ROBERT W. BROCKWAYTHE ROOTS OF NEW AGE
a theory of history which is still largely valid.
All of the foregoing directly applies to an interpretation of prehistory which has had great impact on twentieth century esotericism, being, for instance, the ultimate origin of an important New Age movement, Wicca. It and various aspects of Feminist ideology are rooted in a particular interpretation of history which was first propounded during the 1920s by the Cambridge scholar, Marcus Childe, and is now being demolished by revisionists such as Hutton. Since nearly all of these archaeologists and scholars are British, the school tends to focus on the British Isles and what were believed to be ancient connections with the Aegean.
Gordon Childe, a professionally-trained archaeologist, introduced a “modified diffusionist” theory in The Dawn of European Civilization (1925). According to Childe, there was an expansion of civilization from the Aegean to Western Europe via Iberia around 1600 B.C.E. Childe was impressed by the discovery of Mycenean shaft tombs in which swords, gold, and amber beads were found. The latter must have been imported from the Baltic, therefore indicative of overland trade between the Baltic and the Aegean. Faience beads found in certain sites in southern England (the Wessex Culture) suggested contact with the Aegean at about the same time. In 1932, Childe asserted that Baltic Neolithic culture began around 2700 B.C.E., and that there was a migration from the Aegean area of “Danubian Peasants” through Central Europe about that time. The finds on Crete dated back to the fourth millennium B.C.E., as did those in Egypt and Mesopotamia. Thus, he reasoned, civilization originated in the Near East and was diffused by trade, mining expeditions, and exploration throughout Western Eurasia.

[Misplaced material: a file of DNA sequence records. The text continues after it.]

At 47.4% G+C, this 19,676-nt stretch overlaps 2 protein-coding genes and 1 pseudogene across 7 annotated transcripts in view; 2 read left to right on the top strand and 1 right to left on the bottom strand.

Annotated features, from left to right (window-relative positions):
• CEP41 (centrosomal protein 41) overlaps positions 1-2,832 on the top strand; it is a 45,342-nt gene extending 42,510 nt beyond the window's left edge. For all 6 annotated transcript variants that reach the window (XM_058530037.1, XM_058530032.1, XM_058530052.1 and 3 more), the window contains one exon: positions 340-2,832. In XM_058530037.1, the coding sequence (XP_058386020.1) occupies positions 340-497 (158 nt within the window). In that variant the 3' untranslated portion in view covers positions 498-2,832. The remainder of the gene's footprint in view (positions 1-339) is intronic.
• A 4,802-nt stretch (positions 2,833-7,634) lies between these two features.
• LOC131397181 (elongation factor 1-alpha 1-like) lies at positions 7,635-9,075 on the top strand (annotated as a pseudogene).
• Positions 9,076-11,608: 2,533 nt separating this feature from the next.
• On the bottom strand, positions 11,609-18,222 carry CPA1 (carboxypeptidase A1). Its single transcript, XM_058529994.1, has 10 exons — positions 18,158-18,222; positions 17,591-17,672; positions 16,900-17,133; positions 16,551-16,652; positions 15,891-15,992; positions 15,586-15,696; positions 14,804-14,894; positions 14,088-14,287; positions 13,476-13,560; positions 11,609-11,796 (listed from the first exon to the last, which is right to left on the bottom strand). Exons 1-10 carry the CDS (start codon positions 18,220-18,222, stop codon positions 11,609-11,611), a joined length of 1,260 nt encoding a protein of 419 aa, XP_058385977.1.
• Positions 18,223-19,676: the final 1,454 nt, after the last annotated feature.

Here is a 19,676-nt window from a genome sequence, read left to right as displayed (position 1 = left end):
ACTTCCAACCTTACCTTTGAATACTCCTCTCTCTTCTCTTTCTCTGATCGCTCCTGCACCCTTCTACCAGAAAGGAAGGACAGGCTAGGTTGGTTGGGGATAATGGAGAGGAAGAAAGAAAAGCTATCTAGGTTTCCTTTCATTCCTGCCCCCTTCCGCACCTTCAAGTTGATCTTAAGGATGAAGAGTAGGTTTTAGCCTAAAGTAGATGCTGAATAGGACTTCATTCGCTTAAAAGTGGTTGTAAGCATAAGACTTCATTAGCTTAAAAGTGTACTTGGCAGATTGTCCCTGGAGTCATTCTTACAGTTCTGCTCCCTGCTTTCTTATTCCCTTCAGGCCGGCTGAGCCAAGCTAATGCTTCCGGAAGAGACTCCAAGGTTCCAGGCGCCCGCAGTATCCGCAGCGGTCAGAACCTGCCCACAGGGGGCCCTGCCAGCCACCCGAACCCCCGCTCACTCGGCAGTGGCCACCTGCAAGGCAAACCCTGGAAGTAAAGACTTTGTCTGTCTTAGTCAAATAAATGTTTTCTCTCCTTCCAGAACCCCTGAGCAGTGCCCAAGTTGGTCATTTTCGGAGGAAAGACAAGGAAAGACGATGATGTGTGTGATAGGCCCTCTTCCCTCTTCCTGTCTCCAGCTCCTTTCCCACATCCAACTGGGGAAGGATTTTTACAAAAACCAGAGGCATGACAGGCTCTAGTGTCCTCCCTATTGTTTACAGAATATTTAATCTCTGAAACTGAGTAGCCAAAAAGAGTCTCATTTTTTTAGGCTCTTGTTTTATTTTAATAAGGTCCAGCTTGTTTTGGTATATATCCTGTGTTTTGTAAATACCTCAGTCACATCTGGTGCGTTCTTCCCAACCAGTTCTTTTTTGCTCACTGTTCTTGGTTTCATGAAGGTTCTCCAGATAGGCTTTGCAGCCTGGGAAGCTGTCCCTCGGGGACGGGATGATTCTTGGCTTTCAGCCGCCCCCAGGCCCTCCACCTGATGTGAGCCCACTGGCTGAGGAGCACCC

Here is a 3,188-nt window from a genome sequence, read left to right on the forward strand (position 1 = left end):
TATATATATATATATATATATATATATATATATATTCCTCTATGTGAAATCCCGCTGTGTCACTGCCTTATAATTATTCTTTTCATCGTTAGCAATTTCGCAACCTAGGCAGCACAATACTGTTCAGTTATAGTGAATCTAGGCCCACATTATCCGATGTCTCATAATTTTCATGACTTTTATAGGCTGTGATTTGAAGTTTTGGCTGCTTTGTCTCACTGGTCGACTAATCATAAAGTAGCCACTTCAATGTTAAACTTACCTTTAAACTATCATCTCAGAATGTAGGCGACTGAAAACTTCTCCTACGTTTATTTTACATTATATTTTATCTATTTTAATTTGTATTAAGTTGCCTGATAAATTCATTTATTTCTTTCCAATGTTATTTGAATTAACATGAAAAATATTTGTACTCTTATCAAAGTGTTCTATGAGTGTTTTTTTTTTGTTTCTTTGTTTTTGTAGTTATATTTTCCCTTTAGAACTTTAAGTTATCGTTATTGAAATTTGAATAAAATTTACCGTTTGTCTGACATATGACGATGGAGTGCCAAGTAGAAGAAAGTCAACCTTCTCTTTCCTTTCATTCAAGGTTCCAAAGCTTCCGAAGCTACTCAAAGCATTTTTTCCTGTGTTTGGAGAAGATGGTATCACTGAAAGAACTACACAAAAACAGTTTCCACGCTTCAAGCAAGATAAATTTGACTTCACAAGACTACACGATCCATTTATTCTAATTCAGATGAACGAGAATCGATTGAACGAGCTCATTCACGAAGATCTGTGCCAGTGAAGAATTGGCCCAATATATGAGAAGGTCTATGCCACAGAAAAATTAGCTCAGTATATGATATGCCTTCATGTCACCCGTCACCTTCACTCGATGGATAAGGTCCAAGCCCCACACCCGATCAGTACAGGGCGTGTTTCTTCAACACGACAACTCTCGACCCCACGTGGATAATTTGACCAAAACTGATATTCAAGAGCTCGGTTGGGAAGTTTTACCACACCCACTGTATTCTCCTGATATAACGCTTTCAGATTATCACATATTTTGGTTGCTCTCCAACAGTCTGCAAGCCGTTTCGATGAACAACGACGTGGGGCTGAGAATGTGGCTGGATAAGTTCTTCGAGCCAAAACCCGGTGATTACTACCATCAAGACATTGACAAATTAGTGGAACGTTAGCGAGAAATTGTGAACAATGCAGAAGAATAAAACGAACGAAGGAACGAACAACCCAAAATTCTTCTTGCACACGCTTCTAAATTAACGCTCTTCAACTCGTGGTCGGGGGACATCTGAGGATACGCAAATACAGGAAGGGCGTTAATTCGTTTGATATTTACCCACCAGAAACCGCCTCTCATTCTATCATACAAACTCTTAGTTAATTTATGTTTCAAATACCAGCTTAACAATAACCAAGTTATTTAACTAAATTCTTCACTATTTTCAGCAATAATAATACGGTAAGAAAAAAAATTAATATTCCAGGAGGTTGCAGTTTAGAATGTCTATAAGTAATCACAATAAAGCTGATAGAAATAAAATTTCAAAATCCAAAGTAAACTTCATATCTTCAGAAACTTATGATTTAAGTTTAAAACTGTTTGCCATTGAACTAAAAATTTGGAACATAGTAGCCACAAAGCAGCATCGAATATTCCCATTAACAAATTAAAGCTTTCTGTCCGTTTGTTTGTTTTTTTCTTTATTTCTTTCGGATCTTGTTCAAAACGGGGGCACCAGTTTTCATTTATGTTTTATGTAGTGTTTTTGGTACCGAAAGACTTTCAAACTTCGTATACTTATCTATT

According to Childe, around 2500 B. C. E, colonists arrived in Iberia and founded trading stations. They introduced metallurgy (copper and bronze) and built the first tombs with corbelled dry stone vaults. Since these are also found in Brittany, the British Isles, and Denmark, Childe was convinced that colonists from Iberia who had been civilized by migrants from the Aegean had extended themselves along the Atlantic coast of Europe, from Iberia to Scandinavia and throughout the British Isles.
This diffusionist interpretation of Neolithic and Bronze Age culture prevailed until the late 1960s. It will be remembered that according to this theory, much elaborated upon by scholars such as Geoffrey Bibby, a high civilization evolved in the Aegean around 3000 B.C.E. This much has been familiar ground since the discovery of the remarkable, labyrinthine palaces of Knossos on Crete during the closing years of the nineteenth century.
On the basis of Agean/Cretan studies, it seemed that there was a maritime culture in this area which flourished until the invasion of the Greeks around 1400, at which point Knossos was destroyed. A Helladic civilization followed, the Mycenaean, celebrated in Homer’s Iliad and Odyssey. This much has been well established by archaeological research since the time of Schliemann, who discovered what he identified as Troy, thus proving both the